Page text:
Thirty-four out of fifty-seven Scottish planning authorities are represented on these two Regional Advisory Committees, and it is hoped to set up quite shortly further Regional Advisory Committees in suitable areas. The setting up of these Regional Advisory Committees demonstrates, I think, the keen interest which local authorities in Scotland are taking in town and country planning, and their anxiety to co-operate with, other local authorities and also with the Secretary of State himself in this matter. I must add, I think, by way of preliminary, that the Bill which now comes here from another place has been already very fully discussed. The Scottish local authorities are all in favour of it, and in another place the Bill passed through its various stages with only one slight modification, which I shall mention in a few moments. So now it comes to your Lordships, if I may say so, with pretty good credentials.
With regard to the Bill itself, what I have to say I can, I think, condense into a very brief space of time. The Bill has three main objects. The first is to extend planning control over the whole country; the second is to strengthen the powers of planning authorities in the interim development period—that is the period during which these planning schemes are being prepared—the third object is to give the Secretary of State as Planning Minister power to intervene in the national interest with regard to any of these planning proposals.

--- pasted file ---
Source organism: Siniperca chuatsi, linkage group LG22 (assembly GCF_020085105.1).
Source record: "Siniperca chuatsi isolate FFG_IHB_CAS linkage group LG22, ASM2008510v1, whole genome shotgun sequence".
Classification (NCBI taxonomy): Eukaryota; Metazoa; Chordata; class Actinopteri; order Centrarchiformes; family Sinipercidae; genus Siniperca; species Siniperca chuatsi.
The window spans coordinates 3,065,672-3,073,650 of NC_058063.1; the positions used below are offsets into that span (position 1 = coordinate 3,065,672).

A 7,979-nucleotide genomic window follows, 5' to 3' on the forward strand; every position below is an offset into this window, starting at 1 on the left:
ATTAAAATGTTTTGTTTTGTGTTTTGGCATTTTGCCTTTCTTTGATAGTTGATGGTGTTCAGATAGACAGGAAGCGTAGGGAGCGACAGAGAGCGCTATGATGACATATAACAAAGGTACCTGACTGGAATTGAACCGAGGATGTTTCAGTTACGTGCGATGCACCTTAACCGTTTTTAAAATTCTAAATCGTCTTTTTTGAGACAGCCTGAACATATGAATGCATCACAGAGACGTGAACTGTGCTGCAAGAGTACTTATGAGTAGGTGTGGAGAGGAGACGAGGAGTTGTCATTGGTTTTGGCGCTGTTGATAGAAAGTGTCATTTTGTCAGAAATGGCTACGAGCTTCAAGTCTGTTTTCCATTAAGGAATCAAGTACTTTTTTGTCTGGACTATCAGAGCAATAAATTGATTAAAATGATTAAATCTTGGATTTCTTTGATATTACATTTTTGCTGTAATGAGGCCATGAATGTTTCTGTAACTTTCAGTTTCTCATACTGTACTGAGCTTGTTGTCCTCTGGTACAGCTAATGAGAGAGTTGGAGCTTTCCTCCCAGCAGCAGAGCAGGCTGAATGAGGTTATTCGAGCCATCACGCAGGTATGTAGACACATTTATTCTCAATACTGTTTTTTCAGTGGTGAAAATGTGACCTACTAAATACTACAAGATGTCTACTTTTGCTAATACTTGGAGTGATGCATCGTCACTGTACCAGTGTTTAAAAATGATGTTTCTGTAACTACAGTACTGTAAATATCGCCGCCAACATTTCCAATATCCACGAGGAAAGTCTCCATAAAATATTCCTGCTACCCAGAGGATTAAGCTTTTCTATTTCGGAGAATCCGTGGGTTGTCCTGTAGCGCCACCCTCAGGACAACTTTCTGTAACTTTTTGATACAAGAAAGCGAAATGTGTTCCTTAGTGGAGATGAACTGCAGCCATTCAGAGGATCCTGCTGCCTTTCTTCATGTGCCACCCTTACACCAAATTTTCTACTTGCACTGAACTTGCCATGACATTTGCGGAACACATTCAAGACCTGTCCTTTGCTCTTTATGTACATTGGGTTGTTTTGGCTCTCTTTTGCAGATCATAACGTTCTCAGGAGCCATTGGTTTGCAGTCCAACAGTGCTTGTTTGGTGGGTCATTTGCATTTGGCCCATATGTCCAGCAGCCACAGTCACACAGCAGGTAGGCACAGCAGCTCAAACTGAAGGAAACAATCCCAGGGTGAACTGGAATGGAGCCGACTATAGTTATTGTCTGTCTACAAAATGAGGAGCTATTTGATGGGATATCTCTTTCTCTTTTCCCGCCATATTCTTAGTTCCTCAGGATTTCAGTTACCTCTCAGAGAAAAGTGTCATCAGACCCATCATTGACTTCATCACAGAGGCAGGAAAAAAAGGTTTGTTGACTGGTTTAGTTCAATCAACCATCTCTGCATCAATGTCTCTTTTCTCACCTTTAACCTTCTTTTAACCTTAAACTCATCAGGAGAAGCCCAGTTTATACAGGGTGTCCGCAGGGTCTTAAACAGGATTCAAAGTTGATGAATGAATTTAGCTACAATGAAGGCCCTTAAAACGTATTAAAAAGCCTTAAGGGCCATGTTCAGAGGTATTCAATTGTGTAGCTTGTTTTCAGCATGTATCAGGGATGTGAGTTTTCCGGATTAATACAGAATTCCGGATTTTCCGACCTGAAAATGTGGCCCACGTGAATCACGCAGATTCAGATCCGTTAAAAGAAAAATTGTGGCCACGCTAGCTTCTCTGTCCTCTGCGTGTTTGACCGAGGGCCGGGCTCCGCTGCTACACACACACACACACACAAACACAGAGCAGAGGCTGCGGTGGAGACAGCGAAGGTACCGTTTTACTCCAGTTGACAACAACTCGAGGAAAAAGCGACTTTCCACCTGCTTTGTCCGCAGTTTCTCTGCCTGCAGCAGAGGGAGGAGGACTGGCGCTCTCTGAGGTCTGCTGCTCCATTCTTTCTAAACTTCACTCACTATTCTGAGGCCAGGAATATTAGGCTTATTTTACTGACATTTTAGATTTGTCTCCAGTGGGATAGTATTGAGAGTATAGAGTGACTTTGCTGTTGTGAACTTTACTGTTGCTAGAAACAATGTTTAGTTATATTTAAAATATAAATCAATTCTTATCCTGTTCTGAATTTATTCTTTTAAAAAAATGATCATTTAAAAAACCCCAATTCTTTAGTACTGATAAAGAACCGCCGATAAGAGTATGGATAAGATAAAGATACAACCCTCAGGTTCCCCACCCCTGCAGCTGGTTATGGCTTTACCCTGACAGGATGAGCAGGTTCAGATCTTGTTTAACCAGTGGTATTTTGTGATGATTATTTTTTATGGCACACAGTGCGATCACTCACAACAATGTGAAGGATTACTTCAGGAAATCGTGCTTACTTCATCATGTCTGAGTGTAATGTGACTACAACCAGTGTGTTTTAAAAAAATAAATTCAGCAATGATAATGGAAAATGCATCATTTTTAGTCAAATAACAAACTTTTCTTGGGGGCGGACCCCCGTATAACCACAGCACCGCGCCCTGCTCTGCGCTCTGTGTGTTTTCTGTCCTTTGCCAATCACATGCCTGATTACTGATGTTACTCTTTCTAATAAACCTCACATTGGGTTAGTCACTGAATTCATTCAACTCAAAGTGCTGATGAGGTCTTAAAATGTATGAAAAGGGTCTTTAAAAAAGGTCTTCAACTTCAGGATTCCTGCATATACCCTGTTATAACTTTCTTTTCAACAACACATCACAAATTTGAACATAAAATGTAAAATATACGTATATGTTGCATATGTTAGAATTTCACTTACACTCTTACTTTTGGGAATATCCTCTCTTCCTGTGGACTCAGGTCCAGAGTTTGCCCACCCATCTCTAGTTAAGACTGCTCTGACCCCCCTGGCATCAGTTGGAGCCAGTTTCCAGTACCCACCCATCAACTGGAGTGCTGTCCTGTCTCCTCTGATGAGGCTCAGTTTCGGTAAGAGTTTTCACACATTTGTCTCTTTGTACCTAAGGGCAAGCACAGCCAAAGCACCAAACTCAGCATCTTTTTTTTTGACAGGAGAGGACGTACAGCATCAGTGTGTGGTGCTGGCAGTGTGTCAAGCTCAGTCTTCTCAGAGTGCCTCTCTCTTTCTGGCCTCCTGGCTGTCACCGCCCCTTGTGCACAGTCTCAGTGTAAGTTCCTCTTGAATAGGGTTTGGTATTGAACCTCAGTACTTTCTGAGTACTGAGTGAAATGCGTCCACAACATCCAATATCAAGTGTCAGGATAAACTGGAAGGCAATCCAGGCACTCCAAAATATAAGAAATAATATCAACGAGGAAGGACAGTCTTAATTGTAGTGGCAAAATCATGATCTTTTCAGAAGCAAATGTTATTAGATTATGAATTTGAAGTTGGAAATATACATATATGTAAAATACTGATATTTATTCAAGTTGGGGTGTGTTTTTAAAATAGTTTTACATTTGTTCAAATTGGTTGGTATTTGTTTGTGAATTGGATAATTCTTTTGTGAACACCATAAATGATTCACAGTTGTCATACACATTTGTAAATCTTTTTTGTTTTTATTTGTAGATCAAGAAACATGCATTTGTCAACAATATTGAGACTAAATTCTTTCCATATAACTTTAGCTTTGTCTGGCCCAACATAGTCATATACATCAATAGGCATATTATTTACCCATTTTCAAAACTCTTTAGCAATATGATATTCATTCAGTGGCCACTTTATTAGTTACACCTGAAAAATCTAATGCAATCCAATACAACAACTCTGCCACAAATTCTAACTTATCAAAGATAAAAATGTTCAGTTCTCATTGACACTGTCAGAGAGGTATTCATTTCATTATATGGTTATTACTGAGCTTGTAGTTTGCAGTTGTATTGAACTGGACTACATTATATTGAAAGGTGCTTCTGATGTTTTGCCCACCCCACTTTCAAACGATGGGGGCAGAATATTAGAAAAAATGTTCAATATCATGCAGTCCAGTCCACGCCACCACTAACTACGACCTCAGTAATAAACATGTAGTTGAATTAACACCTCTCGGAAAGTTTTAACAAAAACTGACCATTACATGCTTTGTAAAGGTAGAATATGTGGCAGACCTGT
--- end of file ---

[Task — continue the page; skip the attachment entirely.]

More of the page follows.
466 The first of these objects—to bring in the whole country—is achieved by Clause 1 of the Bill, which provides that as from a date three months after the Bill becomes law, all land which is not at present the subject of a planning scheme or planning resolution will be deemed to be the subject of a resolution passed by the local authority of the area in which the land is situated. That is what is sometimes called a notional resolution, which is familiar enough to the legal profession, and which has been employed time and again in the course of our legislation. The Scottish planning authorities are, generally speaking, the county councils of the country and the town councils of large burghs. There are only two small exceptions with which I need not trouble your Lordships to-day. The reason for postponing the operation of Clause 1 for a period of three months is fairly obvious. It is being done in order to give the local planning authorities a reasonable time within which to make arrangements for dealing with the new obligations which this Bill will place upon them.